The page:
Even on the telephone, Juel D. Lane remains true to his aesthetic. The "kinetically vibrant" style cited by Dance Magazine, which recognized him as one of this year's "25 to Watch" in January, comes across in the quick rhythm of his speech, the high-pitched passion in his voice, and the energy he conveys as he talks about his signature approach to movement.
"The whole reason why I tend to move really fast, that's always been like a flavor thing. And that thing has been going since high school," says Lane, an Atlanta native who began pursuing dance at Tri-Cities High School before attending North Carolina School of the Arts. "The reason why I was dancing so fast is because I was so darn hyper."
Today the 32-year-old choreographer's breakneck pace is most evident in the schedule he keeps. Last year, Lane became the first independent choreographer from Atlanta to have a work performed by the Atlanta Ballet on the main stage when it debuted Moments of Dis. When he's not touring with the New York-based Camille A. Brown & Dancers or performing with North Carolina's Helen Simoneau, the self-confessed nomad currently splits his time between N.Y. and Atlanta.
Like a lot of young artists who leave home to further their careers, he's blossomed in New York, where he got his start dancing for six years with distinguished choreographer Ronald K. Brown. Unlike a lot of Atlanta artists who make that move, however, Lane's constantly finding ways to filter the artistic growth he's gained in New York and elsewhere back into Atlanta's dance community. And the time away has honed a compelling voice for negotiating the world around him.
"When I was growing up, it was always said, 'You need to go to New York. Don't stay in Atlanta because there's nothing really going on.' And quite honestly, it is a little slow at times, but there are some amazing artists here," he says. "And I feel like for me this is home, and the reason I keep coming back or wanting to produce work is because we don't get this all the time."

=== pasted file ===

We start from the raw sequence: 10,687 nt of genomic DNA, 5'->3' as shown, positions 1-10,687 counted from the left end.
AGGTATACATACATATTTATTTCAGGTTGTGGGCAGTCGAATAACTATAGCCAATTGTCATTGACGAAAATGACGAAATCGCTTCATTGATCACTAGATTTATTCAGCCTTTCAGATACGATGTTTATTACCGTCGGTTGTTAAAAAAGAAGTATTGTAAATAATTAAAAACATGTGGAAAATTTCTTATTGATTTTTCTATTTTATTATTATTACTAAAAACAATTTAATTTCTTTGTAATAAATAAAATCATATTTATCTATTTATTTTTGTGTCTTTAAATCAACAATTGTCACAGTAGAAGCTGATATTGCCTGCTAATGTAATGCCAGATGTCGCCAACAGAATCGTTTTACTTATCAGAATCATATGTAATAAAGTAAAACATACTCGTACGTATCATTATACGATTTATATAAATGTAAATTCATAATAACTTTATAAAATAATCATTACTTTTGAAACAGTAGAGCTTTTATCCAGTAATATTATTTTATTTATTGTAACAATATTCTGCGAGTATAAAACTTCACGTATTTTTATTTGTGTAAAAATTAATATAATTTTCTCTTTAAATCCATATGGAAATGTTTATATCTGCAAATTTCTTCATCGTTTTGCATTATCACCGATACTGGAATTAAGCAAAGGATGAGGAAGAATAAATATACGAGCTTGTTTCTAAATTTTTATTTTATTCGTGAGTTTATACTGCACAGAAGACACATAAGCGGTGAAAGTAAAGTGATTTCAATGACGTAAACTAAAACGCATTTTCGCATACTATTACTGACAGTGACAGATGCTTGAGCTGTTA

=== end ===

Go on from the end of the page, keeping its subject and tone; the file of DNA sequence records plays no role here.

Which is why he's bringing some of that — including works from New Yorkers Camille A. Brown and Ja'Malik — to Atlanta's Southwest Arts Center on April 26 for A Night of Choreography with Juel D. Lane and Friends. This marks the second year of a show he first presented last year to test Atlanta's appetite. The sold-out response encouraged him to make it an annual event.
In addition to an excerpt from his solo work in progress The Maestro (inspired by a classic Ernie Barnes painting of the same title) and Just Another Day (a short dance film he directed in 2010 that "explores everyday pedestrian things"), the night will include excerpts from Touch and Agree, the same-sex duet he debuted in Atlanta three years ago as part of Daryl Foster's Lift showcase. In it, he humanizes homosexuality in such a way that sexual orientation almost becomes immaterial.
"I've seen a lot of same-gender loving duets and sometimes, for me, as a same-gender loving person, I would be uncomfortable, like, 'Why are these two men rolling around on the floor? Do we really need to see this? I get it. They're gay.' And so, for me, I wanted to make it as accessible as possible but still true to what I want to present. I wanted the audience to see past these two men; I wanted them just to see love."
It was a bold topic to tackle, considering the double-whop of conservatism that often typifies African-American audiences in the South, but Lane was pleased by the reaction.
"My dad was in the audience and he's a big critic, and he was like, 'I just saw love.' People didn't come up to me and say, 'Oh my gosh, Juel, you shouldn't have done that.' People were like, 'When are you going to do it again?'"
He's already planning for the third edition of his annual dance concert, which he says could be a full night of solo work. And he's been tapped to choreograph Rebirth! The Musical, starring Lynn Whitfield at the Fox Theatre (May 30-June 2). It's all part of his broader intention to "bring that sense of growth" back home. "I don't think any of us can rush to say, Atlanta's gotta hurry up and get like New York. No, Atlanta is Atlanta," says Lane. "My thing is that wherever you go you've just got to make your own voice known."